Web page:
If you think ESG is hogwash, read this

Apr 07, 2022
Jon Hale, head of sustainability research for the Americas at Morningstar, shows how precedents are being set.

Russia's invasion of Ukraine has provoked a lot of discussion about sustainable investing, highlighting the growing influence of sustainability concepts on investing in general.

For the most part, the discussion has centered around values-based exclusions, but there is much more to sustainable investing than that.

Understand what ESG really is.

While ESG, the acronym for Environment, Social and Governance, is often used as the umbrella term for what we call sustainable investing, it has a narrower meaning. It generally refers to the assessment of material environmental, social, and corporate governance issues in a company.

ESG metrics and ratings are used by investment analysts to evaluate companies more holistically, rather than simply relying on financials. The idea that ESG concerns are financially material and therefore can impact a company’s bottom line is an essential element of sustainable investing and a key reason for its rapid growth.

What we refer to ESG funds tend to be those in which ESG analysis plays a central role. Most asset managers today have incorporated ESG analysis to some degree into their investment process.

Arms and ESG: Let's not U-turn

The widespread use of ESG assessments is significant.

Investors have successfully made the case to corporate leadership that it should address ESG issues that are material to its business, with the central message being, in the words of Andrew Winston, "that managing climate and other ESG issues is core to business value." Beyond that, Winston notes, many companies are taking "bolder, systemic approaches that create a net positive impact on the world."

ESG has emboldened companies to listen to their stakeholders.

ESG has emboldened companies to listen to their stakeholders and has underscored their need to carefully safeguard their reputations in an age of heightened transparency driven by social media.

At American fast-food restaurant chain Jack In the Box, a shareholder proposal asking the company to adopt a sustainable-packaging policy passed with an astounding 95% of the vote. Opposed by management, it is believed to be the highest level of support ever for a plastics/packaging-related proposal. Following the vote, the company informed Green Century Capital Management, the sustainability-focused asset manager that sponsored the resolution, that it intends to address the concerns expressed by shareholders.

At Walt Disney, nearly 60% of shares were voted in favour of a shareholder proposal for the company to report on pay gaps across race and gender. The proposal, filed by another sustainability-focused asset manager, Arjuna Capital, comes in light of allegations of gender pay discrimination at the company. The SEC denied a management request to exclude the proposal from the ballot given ongoing class-action litigation on the subject.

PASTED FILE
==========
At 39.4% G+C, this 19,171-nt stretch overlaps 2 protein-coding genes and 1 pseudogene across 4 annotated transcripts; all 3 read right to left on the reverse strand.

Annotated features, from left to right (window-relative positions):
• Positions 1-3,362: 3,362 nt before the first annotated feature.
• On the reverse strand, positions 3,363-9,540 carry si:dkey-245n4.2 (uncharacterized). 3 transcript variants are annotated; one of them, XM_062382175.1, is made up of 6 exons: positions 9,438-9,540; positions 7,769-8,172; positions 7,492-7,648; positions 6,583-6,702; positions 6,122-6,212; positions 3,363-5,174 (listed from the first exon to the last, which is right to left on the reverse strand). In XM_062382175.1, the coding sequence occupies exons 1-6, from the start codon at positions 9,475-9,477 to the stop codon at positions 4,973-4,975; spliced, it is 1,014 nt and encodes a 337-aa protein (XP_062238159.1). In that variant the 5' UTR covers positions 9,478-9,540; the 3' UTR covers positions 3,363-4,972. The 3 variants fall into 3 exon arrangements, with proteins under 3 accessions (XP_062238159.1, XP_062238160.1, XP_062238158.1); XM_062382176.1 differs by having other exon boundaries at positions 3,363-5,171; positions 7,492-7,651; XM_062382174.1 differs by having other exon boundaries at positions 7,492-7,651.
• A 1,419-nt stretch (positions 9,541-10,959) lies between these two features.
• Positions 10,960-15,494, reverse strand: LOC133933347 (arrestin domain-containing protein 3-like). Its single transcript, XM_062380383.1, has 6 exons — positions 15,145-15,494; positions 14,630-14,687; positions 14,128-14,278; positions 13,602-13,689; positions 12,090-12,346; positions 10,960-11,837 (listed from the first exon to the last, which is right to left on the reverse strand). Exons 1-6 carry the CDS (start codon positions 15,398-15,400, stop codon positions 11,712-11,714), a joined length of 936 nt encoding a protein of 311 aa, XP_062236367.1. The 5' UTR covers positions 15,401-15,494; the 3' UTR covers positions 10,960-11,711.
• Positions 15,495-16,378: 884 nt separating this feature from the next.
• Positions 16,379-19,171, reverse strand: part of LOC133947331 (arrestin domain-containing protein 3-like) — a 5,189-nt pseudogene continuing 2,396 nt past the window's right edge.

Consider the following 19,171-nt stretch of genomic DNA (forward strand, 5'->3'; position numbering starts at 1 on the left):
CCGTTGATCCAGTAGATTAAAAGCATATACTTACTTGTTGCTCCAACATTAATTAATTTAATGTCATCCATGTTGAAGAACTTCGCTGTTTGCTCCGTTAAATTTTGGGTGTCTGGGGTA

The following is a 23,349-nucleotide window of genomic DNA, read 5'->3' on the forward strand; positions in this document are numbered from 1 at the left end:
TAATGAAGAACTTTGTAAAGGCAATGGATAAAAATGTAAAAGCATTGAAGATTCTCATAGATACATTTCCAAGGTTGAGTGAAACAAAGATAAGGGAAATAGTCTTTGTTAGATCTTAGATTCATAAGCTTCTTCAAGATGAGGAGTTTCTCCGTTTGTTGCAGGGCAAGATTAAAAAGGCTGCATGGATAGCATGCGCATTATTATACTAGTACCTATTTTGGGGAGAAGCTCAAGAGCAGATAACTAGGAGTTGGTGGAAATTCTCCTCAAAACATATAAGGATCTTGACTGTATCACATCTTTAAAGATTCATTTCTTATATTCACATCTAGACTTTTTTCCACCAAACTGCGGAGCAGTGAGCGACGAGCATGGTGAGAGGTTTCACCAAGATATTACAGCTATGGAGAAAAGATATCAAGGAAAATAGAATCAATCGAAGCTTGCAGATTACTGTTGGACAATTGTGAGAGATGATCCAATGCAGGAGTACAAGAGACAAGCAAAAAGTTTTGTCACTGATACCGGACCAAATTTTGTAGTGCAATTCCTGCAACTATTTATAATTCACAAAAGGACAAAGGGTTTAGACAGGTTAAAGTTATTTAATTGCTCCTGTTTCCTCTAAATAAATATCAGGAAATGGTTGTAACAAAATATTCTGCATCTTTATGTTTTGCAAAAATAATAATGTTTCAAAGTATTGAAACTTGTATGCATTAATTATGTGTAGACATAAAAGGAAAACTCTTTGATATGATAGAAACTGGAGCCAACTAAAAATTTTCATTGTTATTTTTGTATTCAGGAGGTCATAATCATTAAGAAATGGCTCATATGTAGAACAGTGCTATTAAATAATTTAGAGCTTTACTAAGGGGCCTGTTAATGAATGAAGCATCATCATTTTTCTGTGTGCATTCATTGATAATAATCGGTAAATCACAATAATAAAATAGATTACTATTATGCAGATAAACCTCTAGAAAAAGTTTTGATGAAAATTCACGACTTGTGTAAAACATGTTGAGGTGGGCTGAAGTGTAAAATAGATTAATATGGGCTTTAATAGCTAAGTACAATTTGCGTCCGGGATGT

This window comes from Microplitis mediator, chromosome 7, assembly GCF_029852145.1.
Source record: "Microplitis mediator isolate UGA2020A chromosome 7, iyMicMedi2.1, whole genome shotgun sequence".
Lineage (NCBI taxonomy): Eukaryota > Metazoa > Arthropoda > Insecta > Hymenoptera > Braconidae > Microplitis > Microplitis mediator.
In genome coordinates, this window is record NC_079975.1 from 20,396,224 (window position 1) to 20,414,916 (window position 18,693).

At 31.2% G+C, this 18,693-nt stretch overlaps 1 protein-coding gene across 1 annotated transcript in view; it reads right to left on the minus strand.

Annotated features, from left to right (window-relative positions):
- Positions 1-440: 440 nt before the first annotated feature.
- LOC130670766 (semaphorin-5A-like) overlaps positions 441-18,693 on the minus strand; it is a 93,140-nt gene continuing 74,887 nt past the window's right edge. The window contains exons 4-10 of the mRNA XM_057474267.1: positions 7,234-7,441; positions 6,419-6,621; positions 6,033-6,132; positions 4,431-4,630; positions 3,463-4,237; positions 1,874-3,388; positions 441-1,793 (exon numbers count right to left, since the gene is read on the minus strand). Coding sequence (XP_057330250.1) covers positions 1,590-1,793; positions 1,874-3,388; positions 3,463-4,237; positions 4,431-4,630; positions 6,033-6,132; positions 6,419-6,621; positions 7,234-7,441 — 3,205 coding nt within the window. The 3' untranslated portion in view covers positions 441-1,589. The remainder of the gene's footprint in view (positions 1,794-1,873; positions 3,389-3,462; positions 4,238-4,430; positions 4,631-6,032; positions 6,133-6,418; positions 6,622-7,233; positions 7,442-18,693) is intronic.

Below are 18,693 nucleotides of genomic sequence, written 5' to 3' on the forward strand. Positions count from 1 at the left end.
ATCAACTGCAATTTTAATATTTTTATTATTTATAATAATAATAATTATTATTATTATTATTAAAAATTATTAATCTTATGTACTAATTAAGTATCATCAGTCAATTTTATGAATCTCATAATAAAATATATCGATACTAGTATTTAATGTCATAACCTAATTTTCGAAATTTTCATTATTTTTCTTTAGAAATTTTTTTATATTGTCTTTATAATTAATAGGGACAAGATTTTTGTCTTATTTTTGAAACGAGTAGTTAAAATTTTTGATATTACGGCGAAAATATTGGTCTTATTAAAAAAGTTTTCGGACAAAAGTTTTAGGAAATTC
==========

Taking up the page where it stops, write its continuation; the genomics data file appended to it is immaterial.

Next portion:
Sustainable Investing helps achieve Stakeholder Capitalism

ESG has forced companies to take a stance.

Companies are being responsible actors on the public stage when conditions warrant it, rather than shying away from taking stands.

Hundreds of companies have announced their withdrawal from Russia, Yale puts the number at over 600. It's not all because of ESG, but because other stakeholders – customers, employees, and business partners – are clamouring for companies to leave Russia. What's striking is the willingness of so many companies to move forward proactively because they know their stakeholders are aligned in wanting them to do so.

Russia's invasion of Ukraine underscores the urgency of shifting to renewable energy. It's not only about climate change but also more clearly than ever also about ending our dependence on Russia for oil and gas, especially in Europe, because that dependence essentially is financing the invasion, not to mention other autocratic petrostates.

In the coming months and years, you can bet that sustainability-focused investors will be engaging with companies doing business in Russia and other autocratic regimes about the human rights implications and regime support of their involvement.

Sustainability-focused investors have contributed to the corporate exodus from Russia, and are leading investment in renewables and other sustainability themes that will reduce dependence on Russian fossil fuels.

Sustainable Investing is about profits, not taking a stand

More on ESG 

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